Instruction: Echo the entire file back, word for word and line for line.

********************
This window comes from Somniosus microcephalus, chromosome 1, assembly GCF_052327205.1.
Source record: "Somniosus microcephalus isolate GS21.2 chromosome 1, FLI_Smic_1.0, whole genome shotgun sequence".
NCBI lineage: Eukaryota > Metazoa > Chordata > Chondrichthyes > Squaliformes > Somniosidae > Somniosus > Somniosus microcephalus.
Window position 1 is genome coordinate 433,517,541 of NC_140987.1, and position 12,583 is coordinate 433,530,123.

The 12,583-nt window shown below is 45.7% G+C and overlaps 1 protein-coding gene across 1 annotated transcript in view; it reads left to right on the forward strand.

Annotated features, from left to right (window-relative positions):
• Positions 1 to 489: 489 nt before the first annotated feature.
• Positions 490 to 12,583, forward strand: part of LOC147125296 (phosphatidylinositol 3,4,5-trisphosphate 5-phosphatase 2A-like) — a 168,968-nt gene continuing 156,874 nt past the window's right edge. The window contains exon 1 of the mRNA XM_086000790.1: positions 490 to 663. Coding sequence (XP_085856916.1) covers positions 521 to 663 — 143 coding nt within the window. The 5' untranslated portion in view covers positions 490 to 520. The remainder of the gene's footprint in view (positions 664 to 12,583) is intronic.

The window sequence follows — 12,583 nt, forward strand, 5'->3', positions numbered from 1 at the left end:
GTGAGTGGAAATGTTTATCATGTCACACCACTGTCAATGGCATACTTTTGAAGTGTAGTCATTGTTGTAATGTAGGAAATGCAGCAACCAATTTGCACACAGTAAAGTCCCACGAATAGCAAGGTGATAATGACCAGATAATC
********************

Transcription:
This window comes from Somniosus microcephalus, chromosome 1, assembly GCF_052327205.1.
Source record: "Somniosus microcephalus isolate GS21.2 chromosome 1, FLI_Smic_1.0, whole genome shotgun sequence".
NCBI lineage: Eukaryota > Metazoa > Chordata > Chondrichthyes > Squaliformes > Somniosidae > Somniosus > Somniosus microcephalus.
Window position 1 is genome coordinate 433,517,541 of NC_140987.1, and position 12,583 is coordinate 433,530,123.

The 12,583-nt window shown below is 45.7% G+C and overlaps 1 protein-coding gene across 1 annotated transcript in view; it reads left to right on the forward strand.

Annotated features, from left to right (window-relative positions):
• Positions 1 to 489: 489 nt before the first annotated feature.
• Positions 490 to 12,583, forward strand: part of LOC147125296 (phosphatidylinositol 3,4,5-trisphosphate 5-phosphatase 2A-like) — a 168,968-nt gene continuing 156,874 nt past the window's right edge. The window contains exon 1 of the mRNA XM_086000790.1: positions 490 to 663. Coding sequence (XP_085856916.1) covers positions 521 to 663 — 143 coding nt within the window. The 5' untranslated portion in view covers positions 490 to 520. The remainder of the gene's footprint in view (positions 664 to 12,583) is intronic.

The window sequence follows — 12,583 nt, forward strand, 5'->3', positions numbered from 1 at the left end:
GTGAGTGGAAATGTTTATCATGTCACACCACTGTCAATGGCATACTTTTGAAGTGTAGTCATTGTTGTAATGTAGGAAATGCAGCAACCAATTTGCACACAGTAAAGTCCCACGAATAGCAAGGTGATAATGACCAGATAATC